Monday. 7th April. / 1851.
Lovely, and bright after the rain.
I set the girls to clean my front
bed.room, took up the carpet and washed it very thoroughly.
Sent my beds to the upholsterers; went after them to give directions. A charming air to breathe.
Miss Tileston, came in after dinner, missed Julia, I was obliged to go with her to find them. We reached the piano warehouse in
Canal St. and found the [run aways]. Rima, Mr. Cornell and Julia, they chose
a piano after, much fun and frolic. We returned home through Broadway.
The air blew cool, and the Spring bonnets looked too slight.
I was much fatigued in the evening, and sat sewing untill nine.
Then slept in the third story, was restless, Mr H. also, he does
not sleep as he once did. My nerves unstrung. A poor instrument.
G. comforts me by his strong powers of philosophy. He is accus
tomed to my fits of delicacy, but knows not the cause.
Remsens birthday, he is twelve years old.
A smart, handsome boy. A fine report from school, spoilt by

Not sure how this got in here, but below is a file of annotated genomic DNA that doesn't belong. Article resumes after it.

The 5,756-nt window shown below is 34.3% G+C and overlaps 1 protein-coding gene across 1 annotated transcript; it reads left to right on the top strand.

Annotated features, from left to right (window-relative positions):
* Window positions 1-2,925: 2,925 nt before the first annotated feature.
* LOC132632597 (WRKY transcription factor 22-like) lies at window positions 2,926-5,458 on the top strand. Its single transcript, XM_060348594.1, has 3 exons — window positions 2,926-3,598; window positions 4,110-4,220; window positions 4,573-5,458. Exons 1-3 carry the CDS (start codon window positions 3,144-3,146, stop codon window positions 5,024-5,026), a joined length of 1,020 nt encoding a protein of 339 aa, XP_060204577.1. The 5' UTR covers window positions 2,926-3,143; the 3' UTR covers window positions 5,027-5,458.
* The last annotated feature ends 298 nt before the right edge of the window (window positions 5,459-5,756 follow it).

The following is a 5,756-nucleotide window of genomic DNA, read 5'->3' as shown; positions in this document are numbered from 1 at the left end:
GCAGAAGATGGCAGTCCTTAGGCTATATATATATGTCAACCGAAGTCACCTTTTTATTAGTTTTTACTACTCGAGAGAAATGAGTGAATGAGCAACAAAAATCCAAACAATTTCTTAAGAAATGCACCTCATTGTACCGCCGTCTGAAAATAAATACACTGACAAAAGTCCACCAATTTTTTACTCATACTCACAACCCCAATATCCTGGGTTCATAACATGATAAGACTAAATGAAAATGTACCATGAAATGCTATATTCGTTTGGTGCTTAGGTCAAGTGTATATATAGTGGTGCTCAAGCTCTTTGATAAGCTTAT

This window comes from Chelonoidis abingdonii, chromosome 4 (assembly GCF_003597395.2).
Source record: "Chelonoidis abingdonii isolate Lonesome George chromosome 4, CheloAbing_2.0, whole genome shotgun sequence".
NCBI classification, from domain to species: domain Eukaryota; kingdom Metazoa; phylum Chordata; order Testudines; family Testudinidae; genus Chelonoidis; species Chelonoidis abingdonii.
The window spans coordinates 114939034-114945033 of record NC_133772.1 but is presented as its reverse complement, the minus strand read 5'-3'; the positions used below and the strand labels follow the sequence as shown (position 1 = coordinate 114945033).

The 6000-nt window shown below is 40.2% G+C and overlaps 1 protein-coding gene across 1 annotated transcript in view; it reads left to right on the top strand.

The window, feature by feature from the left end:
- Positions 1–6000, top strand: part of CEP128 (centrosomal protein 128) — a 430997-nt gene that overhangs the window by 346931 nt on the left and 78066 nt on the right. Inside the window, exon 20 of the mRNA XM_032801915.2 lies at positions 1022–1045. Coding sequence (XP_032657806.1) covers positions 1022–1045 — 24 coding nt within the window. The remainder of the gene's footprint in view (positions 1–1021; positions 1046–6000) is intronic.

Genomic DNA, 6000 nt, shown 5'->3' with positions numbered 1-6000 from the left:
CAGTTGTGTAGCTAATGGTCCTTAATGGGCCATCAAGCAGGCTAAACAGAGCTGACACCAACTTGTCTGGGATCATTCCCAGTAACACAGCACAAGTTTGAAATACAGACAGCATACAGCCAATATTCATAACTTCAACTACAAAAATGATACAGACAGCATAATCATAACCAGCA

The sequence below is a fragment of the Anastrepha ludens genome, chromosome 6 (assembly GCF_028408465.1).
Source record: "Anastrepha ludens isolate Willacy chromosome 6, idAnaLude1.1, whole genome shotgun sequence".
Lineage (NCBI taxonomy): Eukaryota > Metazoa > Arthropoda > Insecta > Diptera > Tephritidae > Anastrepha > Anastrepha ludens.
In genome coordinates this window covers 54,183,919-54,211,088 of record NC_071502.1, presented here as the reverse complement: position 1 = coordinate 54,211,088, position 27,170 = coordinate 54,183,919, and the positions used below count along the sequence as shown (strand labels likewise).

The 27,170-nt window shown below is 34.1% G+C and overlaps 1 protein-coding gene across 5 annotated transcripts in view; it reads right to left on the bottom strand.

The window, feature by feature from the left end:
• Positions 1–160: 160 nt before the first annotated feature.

Tuesday. 8th April. 1851.
Dull clouds, rain threatens.
A weariness kept me in bed; I slept
after G. left the room; he kept me from unbroken slumbers.
Arose at nine oclock, took my breakfast tea & toast; felt
much better. Read a few chapters, then took this journal.
Sent my carpet to be shaken. Margaret wished to go out,
but I cannot spare her from the rooms. She is out of humour.
My face looks inflamed, I dread a worse complexion.
How dull the day is, rain is falling, every thing looks sad.
The buds are out in our neighbors yard on the Peach trees, ours will
I wrote a long letter to Margaret, giving her the news.
My sitting room put in order. Paid five shillings for my carpet,
it was sprinkled by the rain.
I finished my second chemise to.night. Assisted Julia, write her
French composition on “Coriolanus”.
Returned before ten. Slept well.
A gust of wind to night. G. got caught in the showers.